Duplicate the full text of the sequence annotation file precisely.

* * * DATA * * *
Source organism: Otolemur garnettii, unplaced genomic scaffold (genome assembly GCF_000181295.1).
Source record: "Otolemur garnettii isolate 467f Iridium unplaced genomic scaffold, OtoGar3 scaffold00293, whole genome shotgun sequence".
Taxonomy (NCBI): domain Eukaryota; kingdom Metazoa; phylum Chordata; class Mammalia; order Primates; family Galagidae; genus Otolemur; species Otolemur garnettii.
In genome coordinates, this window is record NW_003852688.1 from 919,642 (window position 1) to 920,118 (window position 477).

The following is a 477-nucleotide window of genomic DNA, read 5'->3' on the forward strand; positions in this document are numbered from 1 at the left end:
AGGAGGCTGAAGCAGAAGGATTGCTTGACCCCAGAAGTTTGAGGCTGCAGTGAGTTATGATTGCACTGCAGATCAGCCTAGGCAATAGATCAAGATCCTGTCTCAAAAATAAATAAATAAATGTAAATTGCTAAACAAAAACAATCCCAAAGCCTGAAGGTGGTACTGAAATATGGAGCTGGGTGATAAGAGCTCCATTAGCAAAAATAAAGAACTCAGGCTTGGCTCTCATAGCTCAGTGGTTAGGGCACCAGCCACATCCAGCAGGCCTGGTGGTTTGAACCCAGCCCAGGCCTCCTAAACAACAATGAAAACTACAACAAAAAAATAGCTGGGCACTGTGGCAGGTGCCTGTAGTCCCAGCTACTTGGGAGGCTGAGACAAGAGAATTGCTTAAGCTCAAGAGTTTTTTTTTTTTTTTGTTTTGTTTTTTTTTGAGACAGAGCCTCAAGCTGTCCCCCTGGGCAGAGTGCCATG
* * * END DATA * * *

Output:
Source organism: Otolemur garnettii, unplaced genomic scaffold (genome assembly GCF_000181295.1).
Source record: "Otolemur garnettii isolate 467f Iridium unplaced genomic scaffold, OtoGar3 scaffold00293, whole genome shotgun sequence".
Taxonomy (NCBI): domain Eukaryota; kingdom Metazoa; phylum Chordata; class Mammalia; order Primates; family Galagidae; genus Otolemur; species Otolemur garnettii.
In genome coordinates, this window is record NW_003852688.1 from 919,642 (window position 1) to 920,118 (window position 477).

The following is a 477-nucleotide window of genomic DNA, read 5'->3' on the forward strand; positions in this document are numbered from 1 at the left end:
AGGAGGCTGAAGCAGAAGGATTGCTTGACCCCAGAAGTTTGAGGCTGCAGTGAGTTATGATTGCACTGCAGATCAGCCTAGGCAATAGATCAAGATCCTGTCTCAAAAATAAATAAATAAATGTAAATTGCTAAACAAAAACAATCCCAAAGCCTGAAGGTGGTACTGAAATATGGAGCTGGGTGATAAGAGCTCCATTAGCAAAAATAAAGAACTCAGGCTTGGCTCTCATAGCTCAGTGGTTAGGGCACCAGCCACATCCAGCAGGCCTGGTGGTTTGAACCCAGCCCAGGCCTCCTAAACAACAATGAAAACTACAACAAAAAAATAGCTGGGCACTGTGGCAGGTGCCTGTAGTCCCAGCTACTTGGGAGGCTGAGACAAGAGAATTGCTTAAGCTCAAGAGTTTTTTTTTTTTTTTGTTTTGTTTTTTTTTGAGACAGAGCCTCAAGCTGTCCCCCTGGGCAGAGTGCCATG